At first blush, this power output might not seem like much when compared to the 1000hp Challenger that I piloted on my way to Superformance, but by the same token, the Caterham 7 is a featherweight at less than 1200 pounds. After considering the two-tons-plus poundage of the massive Mopar, suddenly the power-to-weight ratios take on a whole new meaning. I did the math mentally and quickly realized that the Caterham 7 is one bad-to-the-bone sports car that would need to be taken very seriously.

It’s typically delivered in the same manner as Superformance’s other models: turnkey minus (the Caterham comes complete, except for installation of engine and transmission, which are included for a total price of less than $75K). An unassembled kit saves you a few thousand, but requires more more buildup time.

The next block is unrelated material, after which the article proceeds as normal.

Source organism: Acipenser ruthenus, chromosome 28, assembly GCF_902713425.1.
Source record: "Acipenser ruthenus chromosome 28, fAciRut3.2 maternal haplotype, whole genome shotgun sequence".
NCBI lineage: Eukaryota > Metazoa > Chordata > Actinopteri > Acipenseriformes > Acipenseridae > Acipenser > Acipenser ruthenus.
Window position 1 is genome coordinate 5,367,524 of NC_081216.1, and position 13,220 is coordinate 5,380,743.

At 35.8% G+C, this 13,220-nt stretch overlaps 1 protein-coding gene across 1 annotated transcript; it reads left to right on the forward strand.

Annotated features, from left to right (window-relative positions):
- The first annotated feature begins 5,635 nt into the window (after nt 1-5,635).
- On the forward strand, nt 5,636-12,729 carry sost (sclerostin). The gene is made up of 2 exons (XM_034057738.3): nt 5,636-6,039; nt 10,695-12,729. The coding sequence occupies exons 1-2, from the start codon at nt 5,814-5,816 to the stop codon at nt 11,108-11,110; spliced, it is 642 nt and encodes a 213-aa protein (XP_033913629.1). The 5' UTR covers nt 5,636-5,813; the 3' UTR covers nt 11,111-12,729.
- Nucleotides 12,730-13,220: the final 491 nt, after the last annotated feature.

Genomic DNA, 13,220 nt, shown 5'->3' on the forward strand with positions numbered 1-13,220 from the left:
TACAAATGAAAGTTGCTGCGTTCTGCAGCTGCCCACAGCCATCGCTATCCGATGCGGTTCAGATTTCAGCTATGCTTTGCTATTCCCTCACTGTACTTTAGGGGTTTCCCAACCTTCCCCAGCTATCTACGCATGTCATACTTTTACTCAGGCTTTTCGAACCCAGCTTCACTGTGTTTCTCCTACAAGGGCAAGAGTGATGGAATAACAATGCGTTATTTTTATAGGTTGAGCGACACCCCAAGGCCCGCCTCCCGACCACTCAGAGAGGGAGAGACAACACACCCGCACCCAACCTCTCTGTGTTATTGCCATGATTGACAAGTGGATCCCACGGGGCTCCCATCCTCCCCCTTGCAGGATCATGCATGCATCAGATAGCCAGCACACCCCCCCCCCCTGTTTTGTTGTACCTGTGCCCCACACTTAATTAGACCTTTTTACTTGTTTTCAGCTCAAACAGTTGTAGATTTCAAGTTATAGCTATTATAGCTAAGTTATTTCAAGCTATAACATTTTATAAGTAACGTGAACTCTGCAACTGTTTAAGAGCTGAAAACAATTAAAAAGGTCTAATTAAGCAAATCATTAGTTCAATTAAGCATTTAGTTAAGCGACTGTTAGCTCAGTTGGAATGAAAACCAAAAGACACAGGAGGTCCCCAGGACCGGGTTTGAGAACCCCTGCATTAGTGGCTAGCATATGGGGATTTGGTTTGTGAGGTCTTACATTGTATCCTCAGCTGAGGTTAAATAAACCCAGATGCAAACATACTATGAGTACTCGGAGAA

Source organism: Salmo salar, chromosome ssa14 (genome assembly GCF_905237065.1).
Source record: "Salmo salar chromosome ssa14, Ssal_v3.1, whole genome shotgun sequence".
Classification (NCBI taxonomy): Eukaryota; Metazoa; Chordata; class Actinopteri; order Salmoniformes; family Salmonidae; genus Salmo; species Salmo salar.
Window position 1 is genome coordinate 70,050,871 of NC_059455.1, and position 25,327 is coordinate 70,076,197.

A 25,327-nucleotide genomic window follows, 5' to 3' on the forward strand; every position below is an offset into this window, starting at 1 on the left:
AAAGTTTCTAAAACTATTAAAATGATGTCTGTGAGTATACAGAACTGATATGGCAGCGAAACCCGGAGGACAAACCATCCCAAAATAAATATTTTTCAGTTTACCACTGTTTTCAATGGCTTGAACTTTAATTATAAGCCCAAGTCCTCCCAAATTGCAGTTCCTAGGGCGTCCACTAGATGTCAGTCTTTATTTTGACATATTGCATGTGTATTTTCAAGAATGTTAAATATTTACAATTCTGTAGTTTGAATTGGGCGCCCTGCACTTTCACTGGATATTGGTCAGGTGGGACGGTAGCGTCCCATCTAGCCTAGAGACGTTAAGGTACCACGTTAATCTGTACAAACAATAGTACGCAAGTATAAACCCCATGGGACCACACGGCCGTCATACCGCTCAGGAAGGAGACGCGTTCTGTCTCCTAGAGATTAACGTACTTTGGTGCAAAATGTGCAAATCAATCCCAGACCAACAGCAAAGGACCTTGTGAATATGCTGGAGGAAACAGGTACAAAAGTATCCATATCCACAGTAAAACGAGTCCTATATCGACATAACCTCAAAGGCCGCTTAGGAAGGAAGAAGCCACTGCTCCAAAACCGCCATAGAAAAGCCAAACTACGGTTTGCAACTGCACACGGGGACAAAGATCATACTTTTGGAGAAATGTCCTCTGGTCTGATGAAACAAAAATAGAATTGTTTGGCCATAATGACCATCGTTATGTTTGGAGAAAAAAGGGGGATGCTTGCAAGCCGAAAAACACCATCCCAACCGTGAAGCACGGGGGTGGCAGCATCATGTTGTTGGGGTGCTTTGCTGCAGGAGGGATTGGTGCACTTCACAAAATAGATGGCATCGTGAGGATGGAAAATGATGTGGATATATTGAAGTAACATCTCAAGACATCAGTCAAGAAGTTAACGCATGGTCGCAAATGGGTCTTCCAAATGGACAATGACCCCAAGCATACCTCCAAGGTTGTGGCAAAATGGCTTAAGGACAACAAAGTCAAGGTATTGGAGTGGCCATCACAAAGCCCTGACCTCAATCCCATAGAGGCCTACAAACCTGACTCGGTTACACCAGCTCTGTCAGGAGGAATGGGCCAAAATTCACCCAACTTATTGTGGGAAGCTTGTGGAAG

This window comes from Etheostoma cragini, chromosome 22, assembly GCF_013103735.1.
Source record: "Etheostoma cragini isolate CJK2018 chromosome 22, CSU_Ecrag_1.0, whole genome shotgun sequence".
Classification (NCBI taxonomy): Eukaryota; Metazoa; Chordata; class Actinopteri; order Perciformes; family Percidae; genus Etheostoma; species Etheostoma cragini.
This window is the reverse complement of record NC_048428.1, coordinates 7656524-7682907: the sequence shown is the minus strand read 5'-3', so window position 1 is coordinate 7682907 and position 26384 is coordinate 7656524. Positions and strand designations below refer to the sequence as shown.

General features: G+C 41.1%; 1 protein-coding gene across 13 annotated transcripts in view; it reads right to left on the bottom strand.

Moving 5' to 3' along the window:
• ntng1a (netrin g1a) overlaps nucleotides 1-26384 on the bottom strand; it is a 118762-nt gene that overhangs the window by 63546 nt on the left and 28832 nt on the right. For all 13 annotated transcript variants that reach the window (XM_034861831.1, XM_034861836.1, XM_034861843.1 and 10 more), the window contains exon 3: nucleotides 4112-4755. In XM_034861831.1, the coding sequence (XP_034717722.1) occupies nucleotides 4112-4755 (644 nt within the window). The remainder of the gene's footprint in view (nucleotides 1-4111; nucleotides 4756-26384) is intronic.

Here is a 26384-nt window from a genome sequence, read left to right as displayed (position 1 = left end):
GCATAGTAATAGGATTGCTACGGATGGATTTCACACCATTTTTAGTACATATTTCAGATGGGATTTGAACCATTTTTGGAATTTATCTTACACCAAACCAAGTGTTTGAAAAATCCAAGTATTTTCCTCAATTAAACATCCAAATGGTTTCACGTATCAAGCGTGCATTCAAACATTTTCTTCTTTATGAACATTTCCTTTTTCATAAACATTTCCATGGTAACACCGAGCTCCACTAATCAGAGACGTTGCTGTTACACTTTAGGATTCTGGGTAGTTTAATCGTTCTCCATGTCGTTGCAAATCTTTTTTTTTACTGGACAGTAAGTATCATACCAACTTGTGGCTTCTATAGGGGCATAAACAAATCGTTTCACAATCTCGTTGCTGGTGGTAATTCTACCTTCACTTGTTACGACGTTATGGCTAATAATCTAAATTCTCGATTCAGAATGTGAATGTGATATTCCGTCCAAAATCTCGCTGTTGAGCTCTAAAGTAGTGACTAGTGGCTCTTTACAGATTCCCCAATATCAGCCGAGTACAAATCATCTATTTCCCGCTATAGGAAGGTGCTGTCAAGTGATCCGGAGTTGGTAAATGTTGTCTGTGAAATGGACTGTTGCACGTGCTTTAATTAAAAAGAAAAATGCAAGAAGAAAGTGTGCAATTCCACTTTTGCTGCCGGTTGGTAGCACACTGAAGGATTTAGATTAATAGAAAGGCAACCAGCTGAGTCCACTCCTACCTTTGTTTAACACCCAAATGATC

Much like the modern Ford Duratec engine that powers it, underneath the aluminum skin of the Caterham 7 is a virtually race-ready chassis. Strong yet lightweight components make up every part of this vehicle, and the tubular chassis that underpins it is no exception. The suspension uses fully adjustable dampers with Eibach springs, and the extremely precise rack-and-pinion steering is responsive to the slightest inputs.